One Bite... One Bass

Fly Fishing in the wintertime for Black Bass

It’s wintertime, the weather is freaky and so are the bass. Deep, lethargic, and not very interested in eating. Black bass cop a bad attitude when the surface water reaches the low 50’s. So, after all the reels are cleaned, the fly line is treated, new flies tied and boat washed, the urge to get on the water begins to set in in a bad way. Yes, its trophy bass time, when one bite in considered a good day and one fish in the boat is a victory. Believe it or not, this starts in mid-January for most bass fishers.

Winter bass fishing in Texas can be extraordinary and often extraordinarily frustrating, so it’s a good idea to be realistic with a good plan and lots of patience. This is the time of year where a fisherman’s commitment is truly tested, especially fly fishermen.

Where to fish in winter is always important and understanding how to make the best guess includes what stage the fish are in.

Bass spend their lives in various stages of activity; pre-spawn (late winter), spawn(spring), post spawn (late spring-early summer), summer feeding patterns, and finally the fall/winter feed for pre-hibernation.

The one constant with wintertime is depth and speed, fish deep (at least 15’) and slow and when you think you’re fishing slow enough go slower, if you don’t see or feel structure it’s time to move.

Often, multiple fish species will suspend in deep pockets, creek bends, channels, and under old bridges.

Breaking down a reservoir into areas can be very helpful when you’re locating suspended fish. Treat each cove as a separate body of water. Have you ever caught the same fish over and over in the same area? Those fish live most of their lives in the same cove from birth to death. Check the most likely spots in each cove, if you have success, you can establish a pattern.

I will start by looking for 2 things, weather, and temperature. A warming trend (5 days) that includes sunny days will often bring deep fish shallower in search of food, prefrontal days can bring intense feeding regardless of depth, driven mostly by barometric pressure. The shallower fish will require you cover more area and keep moving.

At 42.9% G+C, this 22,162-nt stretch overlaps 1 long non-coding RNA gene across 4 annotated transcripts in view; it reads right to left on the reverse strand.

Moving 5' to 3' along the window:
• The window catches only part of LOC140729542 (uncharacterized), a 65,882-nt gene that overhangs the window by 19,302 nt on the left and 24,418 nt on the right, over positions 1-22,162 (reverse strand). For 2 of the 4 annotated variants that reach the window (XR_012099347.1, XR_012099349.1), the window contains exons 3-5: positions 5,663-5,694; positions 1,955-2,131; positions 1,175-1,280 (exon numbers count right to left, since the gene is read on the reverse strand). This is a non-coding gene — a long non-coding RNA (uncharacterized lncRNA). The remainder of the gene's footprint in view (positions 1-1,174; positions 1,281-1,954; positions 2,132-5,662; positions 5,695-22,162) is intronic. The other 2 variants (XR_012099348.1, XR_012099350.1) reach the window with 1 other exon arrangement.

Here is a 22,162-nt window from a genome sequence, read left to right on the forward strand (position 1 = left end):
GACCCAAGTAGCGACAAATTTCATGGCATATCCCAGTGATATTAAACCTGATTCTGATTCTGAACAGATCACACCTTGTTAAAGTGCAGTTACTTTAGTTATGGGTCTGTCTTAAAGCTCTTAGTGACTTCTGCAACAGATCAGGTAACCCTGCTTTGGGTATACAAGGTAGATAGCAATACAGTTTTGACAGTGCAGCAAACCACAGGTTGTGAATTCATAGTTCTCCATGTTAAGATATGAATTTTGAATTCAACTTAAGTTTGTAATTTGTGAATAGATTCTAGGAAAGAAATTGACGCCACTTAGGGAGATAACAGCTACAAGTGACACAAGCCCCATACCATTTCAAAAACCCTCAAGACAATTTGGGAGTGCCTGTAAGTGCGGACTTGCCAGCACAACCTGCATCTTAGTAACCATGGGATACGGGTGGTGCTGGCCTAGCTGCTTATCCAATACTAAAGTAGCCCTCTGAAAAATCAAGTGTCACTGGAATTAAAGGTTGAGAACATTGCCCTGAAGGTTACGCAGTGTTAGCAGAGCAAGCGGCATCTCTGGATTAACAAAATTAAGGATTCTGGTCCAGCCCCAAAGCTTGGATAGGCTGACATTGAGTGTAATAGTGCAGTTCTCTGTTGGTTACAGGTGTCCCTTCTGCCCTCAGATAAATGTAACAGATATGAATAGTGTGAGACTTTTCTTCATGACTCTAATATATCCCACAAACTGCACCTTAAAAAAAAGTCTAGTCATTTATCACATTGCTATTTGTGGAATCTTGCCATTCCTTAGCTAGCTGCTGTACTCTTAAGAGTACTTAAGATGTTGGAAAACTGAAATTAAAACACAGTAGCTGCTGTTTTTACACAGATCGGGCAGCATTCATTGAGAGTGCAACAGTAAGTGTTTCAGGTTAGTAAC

My rig set-up will include an 8wt rod loaded with Type III Sink fly line with a 2.5-4 ips sink rate, and a 3’-5’ 20lb leader.  We’ll start by targeting treetops 12’-15’ below the surface, we’ll throw a weedless shad pattern stripped slowly through the trees. If you think you’re snagged, set the hook.

If we get lucky and have a few warm days, I’ll go to the northern reaches of the reservoir where the water is warmer and shallower, and search for bass feeding in the creek channels and cruising the shoreline. Again, I’ll focus on creek turns, pools, and ledges since the fish will most likely be using these as staging and traveling routes. It wouldn’t be a bad idea to switch over to a floating line and a longer leader. A lighter leader will be fine but remember that silence is golden during this time of year.

So don’t give up fishing in winter but remember 1 bite is a good day and 1 fish in the boat is a bonus and never ever forget what a blessing it is to be there in the 1st place. 

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Lake Fork Weather Forecast


Slight Chance Thunderstorms

Hi: 67

Friday Night

Rain Showers Likely

Lo: 54


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Saturday Night

Rain Showers

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Lake Fork

Fishing Report from TPWD (Apr. 17)

GOOD. Water Stained; 60 degrees; 0.20 feet above pool. Fork has been good with fish in just about every stage of the spawn. Lots of fish are shallow in 1-4 feet with Texas rigs, yum dingers, chatterbaits, flukes, and swim jigs. Offshore bass are good on humps and points in 5-7 feet of water with Carolina rigs with light weights, mid-running crankbaits, and shaky heads. Report by Marc Mitchell, Lake Fork Guide Service. Changing weather means changing bite. First phase bass spawners are now in a post spawn pattern and aggressive. Frog pattern topwaters are excellent in the grass and brush. Casting into the pockets and letting the frog sit for a few seconds is a good idea. Crappies are shallow, small fish patterns like wooly buggers are a good bet. Bream are beginning to make themselves known in the shallows, wooly buggers and small poppers should bring a strike. Report by Guide Alex Guthrie, Fly Fish Fork Guide Service. Crappie are great with some pre-spawn fish, some fish actively spawning and some post spawn. Fish can be found in a few feet of water to 30 feet of water. All crappie on Lake Fork do not go shallow to spawn and we catch fish in 18-20 feet that are spawning on timber. You can also find some fish on brush, lay downs, bridges and docks. It is a very versatile time to catch crappie with multiple patterns. Minnows will work great right now but any crappie baits will catch fish. Try small hand tied jigs and soft plastics. Catfishing is excellent right now on Lake Fork around timber in 12-20 feet. Still seeing loads of fish around roosting trees. Lots of birds in the shallow areas close to the bank in the early mornings chasing shad spawns. The catfish are also up there feeding on shad as well. Use any prepared catfish baits or cut shad on baited holes in the timber. Use a cork with anything a catfish will bite up shallow. Minnows and cut shad will work great on this shallow fish. Report by Jacky Wiggins, Jacky Wiggins Guide Service.

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